Generally, a blockchain fork is the point where a particular blockchain diverges into one of two potential paths forward. This particular fork though is part of an update to Ethereum.
Any software needs constant updates to fix issues or increase performance. In the world of crypto, those updates are done through forks.
Since cryptocurrencies are effectively decentralized networks, all participants in the network — known as nodes — need to follow the same rules in order to work together properly. That set of rules is known as a “protocol.”
A hard fork involves some sort of update or change to the protocol.
The Istanbul hard fork is a planned upgrade/change to the Ethereum blockchain.
It is the 8th Ethereum hard fork, and is one of the many hard forks of Ethereum 1.x that will take place before Serenity (ETH 2.0), Ethereum’s transition from its current proof of work consensus mechanism towards a proof of stake consensus.
What’s involved in Istanbul?
Istanbul brings upgrades that will:
EIP-152: Adds Blake2 compression function F precompile. This EIP will enable the BLAKE2b hash function and other higher-round 64-bit BLAKE2 variants to run cheaply on the EVM, allowing easier interoperability between Ethereum and Zcash as well as other Equihash-based PoW coins.
EIP-1108: Reduce alt_bn128 precompile gas costs because elliptic curve arithmetic precompiles are currently overpriced. Re-pricing the precompiles would greatly assist a number of privacy solutions and scaling solutions on Ethereum.
EIP-1344: Currently, there is no specification for how chain ID is set for a particular network and instead relies on choices made manually by the client implementers and the chain community. This EIP proposes to use the chain ID to prevent replay attacks between different chains and it would be beneficial to have the same possibility inside smart contracts when handling signatures, especially in regards to Layer 2 signature schemes.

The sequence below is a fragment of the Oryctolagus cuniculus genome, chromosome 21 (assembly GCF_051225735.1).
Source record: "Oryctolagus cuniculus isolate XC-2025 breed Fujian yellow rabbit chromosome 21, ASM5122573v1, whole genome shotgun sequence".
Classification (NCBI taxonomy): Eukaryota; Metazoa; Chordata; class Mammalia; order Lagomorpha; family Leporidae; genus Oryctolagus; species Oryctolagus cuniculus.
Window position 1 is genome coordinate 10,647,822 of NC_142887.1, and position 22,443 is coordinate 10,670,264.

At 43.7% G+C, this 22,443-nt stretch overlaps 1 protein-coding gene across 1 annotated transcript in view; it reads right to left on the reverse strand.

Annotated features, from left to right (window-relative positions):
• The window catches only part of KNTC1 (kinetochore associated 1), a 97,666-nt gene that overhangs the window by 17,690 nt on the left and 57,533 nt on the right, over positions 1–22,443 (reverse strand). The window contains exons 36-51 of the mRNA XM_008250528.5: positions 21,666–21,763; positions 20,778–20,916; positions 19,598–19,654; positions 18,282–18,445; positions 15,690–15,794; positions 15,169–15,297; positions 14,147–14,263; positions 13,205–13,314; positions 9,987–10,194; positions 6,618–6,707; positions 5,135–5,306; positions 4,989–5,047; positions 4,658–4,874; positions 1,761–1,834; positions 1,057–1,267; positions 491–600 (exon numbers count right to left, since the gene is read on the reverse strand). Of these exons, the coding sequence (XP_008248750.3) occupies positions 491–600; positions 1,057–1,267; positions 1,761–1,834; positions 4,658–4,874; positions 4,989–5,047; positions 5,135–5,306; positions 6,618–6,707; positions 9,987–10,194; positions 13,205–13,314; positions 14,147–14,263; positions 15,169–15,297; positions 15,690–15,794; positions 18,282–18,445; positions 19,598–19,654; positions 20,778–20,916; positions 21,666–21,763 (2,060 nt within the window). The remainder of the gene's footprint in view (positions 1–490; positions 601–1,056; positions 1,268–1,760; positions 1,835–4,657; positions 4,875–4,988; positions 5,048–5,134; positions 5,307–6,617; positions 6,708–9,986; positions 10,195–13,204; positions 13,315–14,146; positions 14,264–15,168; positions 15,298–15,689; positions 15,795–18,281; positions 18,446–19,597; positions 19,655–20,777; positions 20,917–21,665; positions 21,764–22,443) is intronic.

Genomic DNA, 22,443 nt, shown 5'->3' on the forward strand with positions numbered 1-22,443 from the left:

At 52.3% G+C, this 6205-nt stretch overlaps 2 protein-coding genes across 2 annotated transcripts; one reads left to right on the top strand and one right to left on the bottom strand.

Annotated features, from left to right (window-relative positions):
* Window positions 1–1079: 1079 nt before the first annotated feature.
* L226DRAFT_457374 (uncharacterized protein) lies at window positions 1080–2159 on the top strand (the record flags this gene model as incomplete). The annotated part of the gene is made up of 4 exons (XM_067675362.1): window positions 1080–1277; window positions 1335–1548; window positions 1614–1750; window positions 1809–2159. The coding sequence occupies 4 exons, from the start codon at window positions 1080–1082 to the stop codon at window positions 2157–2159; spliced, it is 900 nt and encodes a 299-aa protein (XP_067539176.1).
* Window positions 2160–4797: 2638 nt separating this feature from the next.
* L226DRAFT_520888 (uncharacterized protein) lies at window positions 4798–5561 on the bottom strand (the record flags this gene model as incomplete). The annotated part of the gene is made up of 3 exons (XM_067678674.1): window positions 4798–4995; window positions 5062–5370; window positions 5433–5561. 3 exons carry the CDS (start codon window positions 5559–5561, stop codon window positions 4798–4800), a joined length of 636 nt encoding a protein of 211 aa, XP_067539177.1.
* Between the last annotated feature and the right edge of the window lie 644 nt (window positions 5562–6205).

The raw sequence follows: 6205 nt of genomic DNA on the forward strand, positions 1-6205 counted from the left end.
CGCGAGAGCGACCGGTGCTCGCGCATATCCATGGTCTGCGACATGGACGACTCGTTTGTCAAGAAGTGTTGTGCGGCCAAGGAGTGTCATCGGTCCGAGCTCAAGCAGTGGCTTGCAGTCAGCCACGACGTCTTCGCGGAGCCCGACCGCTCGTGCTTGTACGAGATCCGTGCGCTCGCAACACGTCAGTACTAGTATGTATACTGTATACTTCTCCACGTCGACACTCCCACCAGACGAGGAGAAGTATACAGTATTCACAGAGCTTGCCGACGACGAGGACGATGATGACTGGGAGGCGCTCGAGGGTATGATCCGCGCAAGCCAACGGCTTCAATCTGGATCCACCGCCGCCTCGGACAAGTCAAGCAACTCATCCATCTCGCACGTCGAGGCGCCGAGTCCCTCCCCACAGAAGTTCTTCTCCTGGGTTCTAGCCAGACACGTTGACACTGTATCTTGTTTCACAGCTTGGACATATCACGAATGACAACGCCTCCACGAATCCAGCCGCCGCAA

EIP-1884: The rapid growth of the Ethereum state has caused certain opcodes to be more resource-intensive than they were previously. Therefore, this EIP reprices certain opcodes, to obtain a good balance between gas expenditure and resource consumption.
EIP-2028: Calling on-chain data requires paying gas on the Ethereum network. Part of the EIP will reduce the gas cost from its current value of 68 gas per byte to 16 gas per byte which will help increase the bandwidth as more data can fit into a single block.
EIP-2200: Provides a structured definition of net gas metering changes for SSTORE opcode, enabling new usages for contract storage, and reducing excessive gas costs where it doesn’t match how most implementation works.
There are a list of scheduled Ethereum hard forks after Istanbul as part of ETH 1.x, which is the comprehensive set of upgrades to the Ethereum mainnet intended for near-term adoption. More information about Ethereum 1.x and the team behind its continued improvements and upgrades can be found here: https://docs.ethhub.io/ethereum-roadmap/ethereum-1.x/
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Ethereum Istanbul Hard Fork Countdown Clock: https://etherscan.io/block/countdown/9069000
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